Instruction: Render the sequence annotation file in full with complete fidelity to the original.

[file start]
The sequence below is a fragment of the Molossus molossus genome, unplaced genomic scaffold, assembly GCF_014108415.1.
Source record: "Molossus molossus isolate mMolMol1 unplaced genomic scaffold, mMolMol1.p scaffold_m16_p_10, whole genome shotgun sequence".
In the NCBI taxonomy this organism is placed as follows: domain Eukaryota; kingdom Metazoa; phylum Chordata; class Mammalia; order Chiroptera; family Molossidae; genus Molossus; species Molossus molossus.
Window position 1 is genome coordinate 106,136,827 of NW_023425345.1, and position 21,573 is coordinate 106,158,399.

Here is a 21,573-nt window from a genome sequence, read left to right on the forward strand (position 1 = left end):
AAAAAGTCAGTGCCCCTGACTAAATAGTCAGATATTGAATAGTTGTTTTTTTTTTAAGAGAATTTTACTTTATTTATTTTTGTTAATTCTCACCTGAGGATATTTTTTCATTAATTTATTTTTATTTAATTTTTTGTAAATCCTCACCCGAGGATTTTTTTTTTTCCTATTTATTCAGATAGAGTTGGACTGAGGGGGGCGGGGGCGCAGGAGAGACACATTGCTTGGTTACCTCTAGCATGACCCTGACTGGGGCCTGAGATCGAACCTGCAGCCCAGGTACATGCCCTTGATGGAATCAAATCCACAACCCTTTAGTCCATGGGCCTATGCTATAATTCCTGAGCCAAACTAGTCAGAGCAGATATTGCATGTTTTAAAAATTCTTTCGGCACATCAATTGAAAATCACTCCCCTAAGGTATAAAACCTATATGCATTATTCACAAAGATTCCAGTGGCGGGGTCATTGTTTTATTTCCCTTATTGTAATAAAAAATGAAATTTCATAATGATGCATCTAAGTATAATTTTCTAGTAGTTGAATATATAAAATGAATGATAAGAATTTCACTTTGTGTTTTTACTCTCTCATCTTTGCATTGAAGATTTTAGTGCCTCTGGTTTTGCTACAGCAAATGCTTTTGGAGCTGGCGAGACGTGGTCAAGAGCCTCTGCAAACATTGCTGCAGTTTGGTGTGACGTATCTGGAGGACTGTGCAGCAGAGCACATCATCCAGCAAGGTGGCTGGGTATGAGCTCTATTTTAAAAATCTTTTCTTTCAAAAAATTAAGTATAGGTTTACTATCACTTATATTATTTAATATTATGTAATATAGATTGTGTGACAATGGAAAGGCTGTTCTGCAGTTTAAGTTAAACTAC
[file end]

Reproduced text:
The sequence below is a fragment of the Molossus molossus genome, unplaced genomic scaffold, assembly GCF_014108415.1.
Source record: "Molossus molossus isolate mMolMol1 unplaced genomic scaffold, mMolMol1.p scaffold_m16_p_10, whole genome shotgun sequence".
In the NCBI taxonomy this organism is placed as follows: domain Eukaryota; kingdom Metazoa; phylum Chordata; class Mammalia; order Chiroptera; family Molossidae; genus Molossus; species Molossus molossus.
Window position 1 is genome coordinate 106,136,827 of NW_023425345.1, and position 21,573 is coordinate 106,158,399.

Here is a 21,573-nt window from a genome sequence, read left to right on the forward strand (position 1 = left end):
AAAAAGTCAGTGCCCCTGACTAAATAGTCAGATATTGAATAGTTGTTTTTTTTTTAAGAGAATTTTACTTTATTTATTTTTGTTAATTCTCACCTGAGGATATTTTTTCATTAATTTATTTTTATTTAATTTTTTGTAAATCCTCACCCGAGGATTTTTTTTTTTCCTATTTATTCAGATAGAGTTGGACTGAGGGGGGCGGGGGCGCAGGAGAGACACATTGCTTGGTTACCTCTAGCATGACCCTGACTGGGGCCTGAGATCGAACCTGCAGCCCAGGTACATGCCCTTGATGGAATCAAATCCACAACCCTTTAGTCCATGGGCCTATGCTATAATTCCTGAGCCAAACTAGTCAGAGCAGATATTGCATGTTTTAAAAATTCTTTCGGCACATCAATTGAAAATCACTCCCCTAAGGTATAAAACCTATATGCATTATTCACAAAGATTCCAGTGGCGGGGTCATTGTTTTATTTCCCTTATTGTAATAAAAAATGAAATTTCATAATGATGCATCTAAGTATAATTTTCTAGTAGTTGAATATATAAAATGAATGATAAGAATTTCACTTTGTGTTTTTACTCTCTCATCTTTGCATTGAAGATTTTAGTGCCTCTGGTTTTGCTACAGCAAATGCTTTTGGAGCTGGCGAGACGTGGTCAAGAGCCTCTGCAAACATTGCTGCAGTTTGGTGTGACGTATCTGGAGGACTGTGCAGCAGAGCACATCATCCAGCAAGGTGGCTGGGTATGAGCTCTATTTTAAAAATCTTTTCTTTCAAAAAATTAAGTATAGGTTTACTATCACTTATATTATTTAATATTATGTAATATAGATTGTGTGACAATGGAAAGGCTGTTCTGCAGTTTAAGTTAAACTAC